"The #1 New York Times best-selling author of Zealot recounts the spellbinding tale of an unrecognized American martyr for democracy. As a student of Woodrow Wilson at Princeton, Howard Baskerville was aflame not only with the gospel of Jesus, but with the Wilsonian gospel that constitutional democracy is the birthright of all nations. Rather than become a small-town minister like his father in South Dakota, he volunteered for missionary service in Persia. Tabriz in 1907 was a hotbed of democratic revolution. Brilliant young firebrands were among Baskerville's students at the Presbyterian school-and became his devoted friends. He lectured on freedom; they dedicated their lives to it. Soon he would join them on the battlefield. Was Howard Baskerville the "American Lafayette" of Iran, or a naïve "white savior" stumbling into Persian affairs? Baskerville's story, like his life, is at the center of a whirlwind, in which Americans must ask themselves, how seriously do we take our ideals of constitutional democracy and whose freedom do we support?"--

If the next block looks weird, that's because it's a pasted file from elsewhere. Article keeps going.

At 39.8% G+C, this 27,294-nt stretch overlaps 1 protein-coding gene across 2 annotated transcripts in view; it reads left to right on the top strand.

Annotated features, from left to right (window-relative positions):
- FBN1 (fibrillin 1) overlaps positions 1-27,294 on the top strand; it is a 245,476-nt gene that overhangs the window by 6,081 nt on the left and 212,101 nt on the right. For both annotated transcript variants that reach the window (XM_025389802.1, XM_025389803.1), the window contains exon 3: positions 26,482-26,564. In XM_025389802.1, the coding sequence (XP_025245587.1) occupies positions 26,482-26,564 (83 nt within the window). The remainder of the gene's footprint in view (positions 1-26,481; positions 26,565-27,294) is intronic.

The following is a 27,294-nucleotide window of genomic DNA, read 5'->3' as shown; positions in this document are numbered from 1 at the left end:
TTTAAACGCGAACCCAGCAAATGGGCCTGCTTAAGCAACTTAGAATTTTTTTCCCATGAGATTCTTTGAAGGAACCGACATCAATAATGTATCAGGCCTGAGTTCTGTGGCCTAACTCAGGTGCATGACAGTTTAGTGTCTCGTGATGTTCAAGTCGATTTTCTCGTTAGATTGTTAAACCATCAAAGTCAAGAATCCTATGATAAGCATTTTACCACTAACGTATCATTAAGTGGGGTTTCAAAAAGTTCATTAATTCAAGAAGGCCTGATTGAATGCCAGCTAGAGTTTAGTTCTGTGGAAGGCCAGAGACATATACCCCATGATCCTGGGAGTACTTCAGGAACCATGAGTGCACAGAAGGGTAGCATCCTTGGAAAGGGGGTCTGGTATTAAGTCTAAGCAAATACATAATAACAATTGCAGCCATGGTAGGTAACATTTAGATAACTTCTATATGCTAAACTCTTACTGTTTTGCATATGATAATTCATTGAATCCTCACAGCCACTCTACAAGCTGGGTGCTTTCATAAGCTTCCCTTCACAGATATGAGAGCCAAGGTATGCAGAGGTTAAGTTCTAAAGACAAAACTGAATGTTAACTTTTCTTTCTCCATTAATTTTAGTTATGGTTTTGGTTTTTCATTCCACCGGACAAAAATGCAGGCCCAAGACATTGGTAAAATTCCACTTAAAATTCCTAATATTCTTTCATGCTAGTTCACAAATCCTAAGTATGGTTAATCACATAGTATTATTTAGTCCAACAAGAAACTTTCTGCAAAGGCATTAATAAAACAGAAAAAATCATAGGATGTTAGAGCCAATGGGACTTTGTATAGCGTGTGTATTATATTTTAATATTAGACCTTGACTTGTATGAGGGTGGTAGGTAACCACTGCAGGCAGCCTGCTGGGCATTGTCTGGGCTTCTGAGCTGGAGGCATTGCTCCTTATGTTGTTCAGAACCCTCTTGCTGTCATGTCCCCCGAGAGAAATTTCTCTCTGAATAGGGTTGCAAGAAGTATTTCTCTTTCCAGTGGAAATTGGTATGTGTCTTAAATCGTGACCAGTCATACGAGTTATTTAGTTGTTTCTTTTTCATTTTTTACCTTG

Includes bibliographical references (pages 309-347) and index.